The beauty of CityEngine is apparent when you realise this doesn’t have to be trees or elevations or geology, and you can combine these tests with other rules to make something truly complicated.
“not the same! 1024″
“not he same2! 512
Recognise these error messages?
Just a quick post, if like me you have an AMD (HD6900 series) graphics card and have been getting strange messages from Lumion 2.5, it might be to do with the latest version of the driver (13.10).
If you want to get rid of the error messages you need to roll back driver version 12.10… seems to have worked for me. You can get the old drivers here : http://www.techpowerup.com/downloads/Drivers/ATI_Catalyst/old/
Or go to your device manager in windows, select the graphics card and on the Driver tab click the Roll Back Driver update… As with most things only do this if you’re confident you can get things working again if it all goes wrong!
- AMD/ATI graphics card: Warning about the latest driver (13.10) (registration may be required)
I’ve been toying with the idea of purchasing a Wacom Cintiq device. In our line of work hand drawing is important still and the amount of tracing (I mean digitizing) I do hasn’t decreased.
Prior to that I need to justify it to myself and my colleagues that a mouse and keyboard just isn’t going to cut it for much longer…
Here’s what you need:
- Wii remote (an old one will do without the sensor thingy)
- Smoothboard.net software + infrared pen, you can get a kit from here I would recommend a dual pen with button and pressure sensitive nib, that way you can use it on a hard and soft surface
- Wii battery cover with camera tripod fitting (you can make or buy one)
- Projector (we have an old one but I recommend something that’s bright short throw and high resolution)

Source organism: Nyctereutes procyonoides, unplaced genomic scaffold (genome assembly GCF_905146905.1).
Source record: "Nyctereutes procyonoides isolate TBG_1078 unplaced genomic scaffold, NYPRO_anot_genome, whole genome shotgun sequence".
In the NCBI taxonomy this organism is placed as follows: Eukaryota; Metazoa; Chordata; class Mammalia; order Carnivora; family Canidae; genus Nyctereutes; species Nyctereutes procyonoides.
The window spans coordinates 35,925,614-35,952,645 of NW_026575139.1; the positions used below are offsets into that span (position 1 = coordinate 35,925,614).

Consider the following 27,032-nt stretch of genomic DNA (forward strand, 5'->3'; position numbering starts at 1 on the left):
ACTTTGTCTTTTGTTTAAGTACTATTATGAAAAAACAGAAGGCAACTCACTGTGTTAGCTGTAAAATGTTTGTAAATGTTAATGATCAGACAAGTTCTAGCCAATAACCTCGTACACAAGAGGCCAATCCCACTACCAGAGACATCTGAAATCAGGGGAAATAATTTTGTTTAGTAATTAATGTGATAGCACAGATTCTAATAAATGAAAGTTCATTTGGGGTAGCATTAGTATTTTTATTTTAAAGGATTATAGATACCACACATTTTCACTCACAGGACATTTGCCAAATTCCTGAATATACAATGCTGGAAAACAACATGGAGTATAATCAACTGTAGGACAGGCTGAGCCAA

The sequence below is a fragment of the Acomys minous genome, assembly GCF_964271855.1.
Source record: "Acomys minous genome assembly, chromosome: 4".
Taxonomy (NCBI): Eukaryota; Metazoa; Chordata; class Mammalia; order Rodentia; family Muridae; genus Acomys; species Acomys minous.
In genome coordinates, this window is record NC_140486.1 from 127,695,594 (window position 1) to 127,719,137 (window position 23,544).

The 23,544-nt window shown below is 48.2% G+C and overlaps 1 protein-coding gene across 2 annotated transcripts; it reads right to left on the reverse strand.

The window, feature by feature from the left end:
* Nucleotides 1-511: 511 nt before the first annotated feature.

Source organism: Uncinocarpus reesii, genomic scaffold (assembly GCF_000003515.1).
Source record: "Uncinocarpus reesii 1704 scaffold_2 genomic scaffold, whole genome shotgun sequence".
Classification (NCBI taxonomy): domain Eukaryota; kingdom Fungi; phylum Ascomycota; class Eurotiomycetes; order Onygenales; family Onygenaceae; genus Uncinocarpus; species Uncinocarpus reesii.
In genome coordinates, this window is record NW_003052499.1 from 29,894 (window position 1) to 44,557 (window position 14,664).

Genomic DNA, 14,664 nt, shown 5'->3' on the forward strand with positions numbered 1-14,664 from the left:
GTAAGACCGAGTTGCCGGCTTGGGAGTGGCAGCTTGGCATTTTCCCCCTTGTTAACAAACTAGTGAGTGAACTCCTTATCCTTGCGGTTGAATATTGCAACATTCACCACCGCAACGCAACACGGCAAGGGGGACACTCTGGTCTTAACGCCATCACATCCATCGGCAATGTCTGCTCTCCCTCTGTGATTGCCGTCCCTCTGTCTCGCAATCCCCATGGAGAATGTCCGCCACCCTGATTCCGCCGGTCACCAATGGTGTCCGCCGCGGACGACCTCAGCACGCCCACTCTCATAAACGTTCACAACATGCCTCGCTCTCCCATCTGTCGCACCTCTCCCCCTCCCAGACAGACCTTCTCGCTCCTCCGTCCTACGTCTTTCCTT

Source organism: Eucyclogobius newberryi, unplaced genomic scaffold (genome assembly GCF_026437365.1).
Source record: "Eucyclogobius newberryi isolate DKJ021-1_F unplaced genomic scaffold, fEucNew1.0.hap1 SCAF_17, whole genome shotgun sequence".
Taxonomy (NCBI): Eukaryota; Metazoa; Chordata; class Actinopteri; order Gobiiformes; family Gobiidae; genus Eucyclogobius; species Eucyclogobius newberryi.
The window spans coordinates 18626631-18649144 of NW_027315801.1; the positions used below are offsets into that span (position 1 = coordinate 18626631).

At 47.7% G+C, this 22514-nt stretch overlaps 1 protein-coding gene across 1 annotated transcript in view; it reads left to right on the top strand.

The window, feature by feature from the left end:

- PC or laptop with Bluetooth!
Really the infrared pen is the difficult bit to get, you can make it yourself but I suggest you get it from people like this http://www.infraredpen.co.uk/index.php/ (not a product endorsement but that it is where I got my kit and it came pretty quick.
Basically it all worked for me. Follow the install instructions and it really is incredibly simple. One thing I would warn is that if you’re using the Wii remote at home you might find it wants to connect to the Wii rather than your laptop.
I’m using an old Wii remote, a Dell Vostro 3300 laptop (with windows 8 see here), getting the angle of the wii remote (it has an infrared camera in it) is crucial. Also it takes some getting used to drawing whilst keep your shadow out of the way.
Here is a picture of me, I’m not in a dark room, it’s the camera adjusting for the brightness of the projector.
Bottom line here: don’t discount cheap workarounds this setup works very well with ArcGIS, don’t make this stuff just buy it from someone who does. We’ll be taking this setup to a meeting with some people we’re working with in a couple of weeks. Instead of them drawing on a piece of paper and then digitizing it into the GIS we’re going to draw directly into the GIS.
Side note: this didn’t seem to work with CityEngine, It’ll try and figure it out and get back to you…